A deep-dive explanation about the main categories of strategic risk (Governance, Operational, Competitive, Financial, Reputational), and the 4-step process you can use to evaluate them.
An airplane pilot has the responsibility to conduct safety inspections—both before they take off and after they land. Diligent maintenance checks can help to avoid things going wrong: equipment failure, accident, injury, or a catastrophic crash.
Before launching a project or initiative, risk intelligent business owners can identify potential vulnerabilities by conducting a Pre-Flight Check. This evaluation can reveal valuable information that is both quantitative (numbers) and qualitative (experiences and sensations).
Quality is much different than quantity. It includes sensations and feelings from interviews, discussions, and narrative stories that are difficult to turn into specific numbers.
Although it takes more time to collect, qualitative data is extremely helpful because it provides a depth of understanding about very complex problems.
What’s the difference between quantitative data (numbers) and qualitative data (experiences & emotions)?
Keep reading to find out why these are both essential parts of overcoming barriers as an owner, and examples of where to look for vulnerabilities in your business.
I have made lots of mistakes as a consultant. Most of these happened because I didn’t know myself — my limitations, personality type, and blind spots.
A lot of business owners feel the need to convince customers they are worthy to solve their problems. But this can seem like desperation… and it results in offering too much to the wrong type of customer.
What should you do when policies aren’t being followed, customers are upset, and everything starts to fall apart?
These are all symptoms of Frankenstein Management Syndrome: A condition where harmful outcomes occur because leaders are disconnected from the needs of their employees, customers, and community.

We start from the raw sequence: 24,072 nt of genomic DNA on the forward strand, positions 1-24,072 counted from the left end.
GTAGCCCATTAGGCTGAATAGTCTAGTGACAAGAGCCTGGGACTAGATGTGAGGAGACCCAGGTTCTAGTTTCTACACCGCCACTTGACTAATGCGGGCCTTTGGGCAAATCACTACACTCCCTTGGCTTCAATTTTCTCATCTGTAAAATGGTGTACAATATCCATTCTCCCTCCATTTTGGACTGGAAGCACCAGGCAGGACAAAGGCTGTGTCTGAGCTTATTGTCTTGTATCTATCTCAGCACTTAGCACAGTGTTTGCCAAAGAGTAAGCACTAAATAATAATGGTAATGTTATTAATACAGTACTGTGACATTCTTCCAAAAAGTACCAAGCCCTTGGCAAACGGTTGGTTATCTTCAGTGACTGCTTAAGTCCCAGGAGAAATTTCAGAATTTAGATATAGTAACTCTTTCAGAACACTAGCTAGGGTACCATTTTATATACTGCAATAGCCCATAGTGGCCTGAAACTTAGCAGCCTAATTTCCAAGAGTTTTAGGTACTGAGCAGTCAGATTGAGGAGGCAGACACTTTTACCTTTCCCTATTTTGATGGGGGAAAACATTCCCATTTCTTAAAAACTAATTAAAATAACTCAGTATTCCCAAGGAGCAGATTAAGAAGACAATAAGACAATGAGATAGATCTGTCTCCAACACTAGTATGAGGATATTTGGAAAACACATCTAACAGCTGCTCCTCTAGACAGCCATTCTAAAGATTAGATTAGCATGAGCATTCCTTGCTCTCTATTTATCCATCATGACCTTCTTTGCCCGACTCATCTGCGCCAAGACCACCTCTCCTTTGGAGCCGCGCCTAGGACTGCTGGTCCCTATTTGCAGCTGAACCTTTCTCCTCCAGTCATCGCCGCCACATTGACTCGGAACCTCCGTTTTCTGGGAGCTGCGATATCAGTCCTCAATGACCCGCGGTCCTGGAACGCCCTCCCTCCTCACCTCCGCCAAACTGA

Let’s explore what causes this scary condition and how to avoid it.
In part 3 of the series about Frequently Asked Questions on creating a sustainable Company Culture, we discuss the benefits and downsides of social media.
I’ll also share my secret to finding balance as a business owner.
Watch the recorded video here, or reading bonus-filled content below.
This is the second post in a series about Frequently Asked Questions on the topic of Company Culture.
I will explain why it’s important, and provide some examples of companies with a good and bad culture.
Watch the recorded video here, or keep reading for bonus-filled content.
Some aspects of a company are easy to see from the outside. These “surface” elements include things like the logo, building, language, and communication style.
But there is also a foundational layer that are an extension of the owner’s beliefs and values.
Let’s explore the mysteries that lie under the surface of a company… the Deeper Culture.
Can we be aggressive toward someone and not even know it?
I think we can.
Aggression is behavior that is hostile, forceful, or destructive. It comes from the Latin ad- (“to”) and the word gradi (“to step toward something or approach; to attack”).
It is an outward expression of inward anger that can cause incredible harm to others, even if we don’t realize it at first. Sometimes it’s difficult to know what aggression looks like, especially if you’re very comfortable with a highly competitive atmosphere.